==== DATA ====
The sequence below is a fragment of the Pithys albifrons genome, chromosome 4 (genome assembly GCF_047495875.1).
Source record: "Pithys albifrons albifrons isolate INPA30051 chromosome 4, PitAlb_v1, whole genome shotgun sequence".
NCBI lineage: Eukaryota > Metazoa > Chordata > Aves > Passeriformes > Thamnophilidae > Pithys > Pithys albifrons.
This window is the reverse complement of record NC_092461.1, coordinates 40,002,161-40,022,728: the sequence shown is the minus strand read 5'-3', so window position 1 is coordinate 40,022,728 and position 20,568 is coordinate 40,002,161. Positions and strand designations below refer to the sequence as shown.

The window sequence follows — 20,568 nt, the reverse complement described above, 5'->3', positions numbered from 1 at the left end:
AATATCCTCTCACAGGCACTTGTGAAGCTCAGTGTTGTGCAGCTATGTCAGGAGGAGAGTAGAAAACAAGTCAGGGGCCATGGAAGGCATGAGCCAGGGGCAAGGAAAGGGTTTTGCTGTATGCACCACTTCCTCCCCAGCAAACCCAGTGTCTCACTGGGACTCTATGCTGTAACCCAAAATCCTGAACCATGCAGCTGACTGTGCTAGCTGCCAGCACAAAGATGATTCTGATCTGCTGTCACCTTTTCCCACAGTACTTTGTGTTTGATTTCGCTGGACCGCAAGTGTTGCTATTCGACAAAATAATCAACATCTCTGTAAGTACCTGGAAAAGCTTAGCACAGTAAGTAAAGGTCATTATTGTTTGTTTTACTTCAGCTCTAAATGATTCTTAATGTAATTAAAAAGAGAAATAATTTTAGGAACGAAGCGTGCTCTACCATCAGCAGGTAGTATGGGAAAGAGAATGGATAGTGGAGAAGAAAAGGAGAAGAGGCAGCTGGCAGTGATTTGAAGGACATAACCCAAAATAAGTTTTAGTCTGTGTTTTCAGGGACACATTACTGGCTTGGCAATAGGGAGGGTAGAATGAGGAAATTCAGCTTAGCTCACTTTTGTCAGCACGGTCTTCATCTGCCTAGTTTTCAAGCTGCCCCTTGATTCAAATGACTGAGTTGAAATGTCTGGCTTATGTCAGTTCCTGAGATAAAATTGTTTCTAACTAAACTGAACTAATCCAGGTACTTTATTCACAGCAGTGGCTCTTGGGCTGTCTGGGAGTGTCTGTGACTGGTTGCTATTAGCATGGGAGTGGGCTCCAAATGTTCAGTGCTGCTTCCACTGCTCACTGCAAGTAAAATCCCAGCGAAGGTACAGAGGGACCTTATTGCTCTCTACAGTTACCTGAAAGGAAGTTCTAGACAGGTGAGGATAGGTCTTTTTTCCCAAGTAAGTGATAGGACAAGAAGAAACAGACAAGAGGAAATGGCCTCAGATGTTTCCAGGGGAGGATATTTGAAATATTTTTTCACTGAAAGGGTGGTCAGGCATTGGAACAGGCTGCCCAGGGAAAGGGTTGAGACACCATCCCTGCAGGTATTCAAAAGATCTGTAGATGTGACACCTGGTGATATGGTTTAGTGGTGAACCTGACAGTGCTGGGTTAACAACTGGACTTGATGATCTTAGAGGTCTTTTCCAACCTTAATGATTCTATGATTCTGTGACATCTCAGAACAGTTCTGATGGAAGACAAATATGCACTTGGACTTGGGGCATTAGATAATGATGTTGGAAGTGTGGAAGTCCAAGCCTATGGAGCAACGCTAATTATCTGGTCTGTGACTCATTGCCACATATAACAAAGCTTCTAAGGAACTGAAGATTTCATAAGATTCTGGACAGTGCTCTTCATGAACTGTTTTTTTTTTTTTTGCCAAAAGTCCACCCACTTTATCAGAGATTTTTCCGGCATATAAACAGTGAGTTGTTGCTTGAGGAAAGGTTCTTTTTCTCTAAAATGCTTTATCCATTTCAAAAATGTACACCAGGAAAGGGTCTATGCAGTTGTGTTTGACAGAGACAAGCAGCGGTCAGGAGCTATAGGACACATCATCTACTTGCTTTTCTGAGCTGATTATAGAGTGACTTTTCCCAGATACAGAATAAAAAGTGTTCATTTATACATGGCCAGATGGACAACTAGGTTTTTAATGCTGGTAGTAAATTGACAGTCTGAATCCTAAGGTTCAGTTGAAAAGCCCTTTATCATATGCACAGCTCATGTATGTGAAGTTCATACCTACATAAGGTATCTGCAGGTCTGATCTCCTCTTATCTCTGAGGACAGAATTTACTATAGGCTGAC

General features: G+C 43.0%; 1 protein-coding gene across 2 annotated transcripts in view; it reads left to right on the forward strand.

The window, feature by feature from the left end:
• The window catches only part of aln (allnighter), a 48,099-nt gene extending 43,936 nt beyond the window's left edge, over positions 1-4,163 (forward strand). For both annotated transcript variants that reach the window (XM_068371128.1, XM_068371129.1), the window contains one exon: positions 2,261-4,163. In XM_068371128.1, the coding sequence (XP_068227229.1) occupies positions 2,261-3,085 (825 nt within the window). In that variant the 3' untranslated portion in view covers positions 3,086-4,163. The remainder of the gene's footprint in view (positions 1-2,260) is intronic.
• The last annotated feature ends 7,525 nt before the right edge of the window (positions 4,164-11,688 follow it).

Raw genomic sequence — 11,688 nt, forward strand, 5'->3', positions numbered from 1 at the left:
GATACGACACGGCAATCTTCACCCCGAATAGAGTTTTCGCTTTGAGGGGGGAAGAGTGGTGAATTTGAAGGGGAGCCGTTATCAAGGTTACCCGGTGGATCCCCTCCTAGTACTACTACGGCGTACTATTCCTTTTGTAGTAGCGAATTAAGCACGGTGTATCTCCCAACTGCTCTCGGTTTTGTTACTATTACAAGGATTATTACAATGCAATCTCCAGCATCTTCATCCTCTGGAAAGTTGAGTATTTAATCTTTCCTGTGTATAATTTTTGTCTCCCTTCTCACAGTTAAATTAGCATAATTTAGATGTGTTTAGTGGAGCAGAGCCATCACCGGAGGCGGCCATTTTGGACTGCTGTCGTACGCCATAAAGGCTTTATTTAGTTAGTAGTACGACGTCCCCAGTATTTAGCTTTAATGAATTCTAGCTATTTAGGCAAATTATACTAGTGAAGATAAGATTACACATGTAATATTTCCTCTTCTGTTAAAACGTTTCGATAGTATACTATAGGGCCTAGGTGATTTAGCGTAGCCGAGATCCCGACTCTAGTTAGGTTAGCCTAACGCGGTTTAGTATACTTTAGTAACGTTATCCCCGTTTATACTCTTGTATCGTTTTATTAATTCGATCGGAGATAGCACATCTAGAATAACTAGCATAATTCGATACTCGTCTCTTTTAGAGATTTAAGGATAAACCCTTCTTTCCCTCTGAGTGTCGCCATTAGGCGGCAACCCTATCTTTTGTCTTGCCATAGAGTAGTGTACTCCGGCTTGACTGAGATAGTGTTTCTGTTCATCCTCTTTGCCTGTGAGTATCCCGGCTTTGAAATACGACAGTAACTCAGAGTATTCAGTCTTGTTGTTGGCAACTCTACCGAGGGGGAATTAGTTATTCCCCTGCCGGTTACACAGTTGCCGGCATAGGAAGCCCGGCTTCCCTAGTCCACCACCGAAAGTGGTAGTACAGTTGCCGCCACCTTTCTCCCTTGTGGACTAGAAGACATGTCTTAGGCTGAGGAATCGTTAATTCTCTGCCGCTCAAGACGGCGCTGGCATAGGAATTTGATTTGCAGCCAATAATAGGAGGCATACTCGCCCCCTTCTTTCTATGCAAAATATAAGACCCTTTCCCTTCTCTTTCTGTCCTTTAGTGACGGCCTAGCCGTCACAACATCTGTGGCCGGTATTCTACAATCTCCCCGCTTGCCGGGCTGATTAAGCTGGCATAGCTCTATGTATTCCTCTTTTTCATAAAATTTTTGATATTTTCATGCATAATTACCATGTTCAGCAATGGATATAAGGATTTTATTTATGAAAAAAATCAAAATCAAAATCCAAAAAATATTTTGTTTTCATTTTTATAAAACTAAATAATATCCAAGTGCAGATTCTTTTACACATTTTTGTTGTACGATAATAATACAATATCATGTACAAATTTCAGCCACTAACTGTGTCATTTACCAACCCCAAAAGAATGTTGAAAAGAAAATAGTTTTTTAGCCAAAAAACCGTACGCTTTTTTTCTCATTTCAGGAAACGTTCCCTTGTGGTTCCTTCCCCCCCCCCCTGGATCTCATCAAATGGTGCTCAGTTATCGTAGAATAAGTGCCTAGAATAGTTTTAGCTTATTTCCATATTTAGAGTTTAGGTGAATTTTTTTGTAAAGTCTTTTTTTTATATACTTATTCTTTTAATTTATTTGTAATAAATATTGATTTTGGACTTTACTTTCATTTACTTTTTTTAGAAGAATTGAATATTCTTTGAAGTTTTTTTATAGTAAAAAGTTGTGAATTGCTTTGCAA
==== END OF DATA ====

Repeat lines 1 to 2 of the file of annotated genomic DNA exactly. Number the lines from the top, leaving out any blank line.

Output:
The sequence below is a fragment of the Pithys albifrons genome, chromosome 4 (genome assembly GCF_047495875.1).
Source record: "Pithys albifrons albifrons isolate INPA30051 chromosome 4, PitAlb_v1, whole genome shotgun sequence".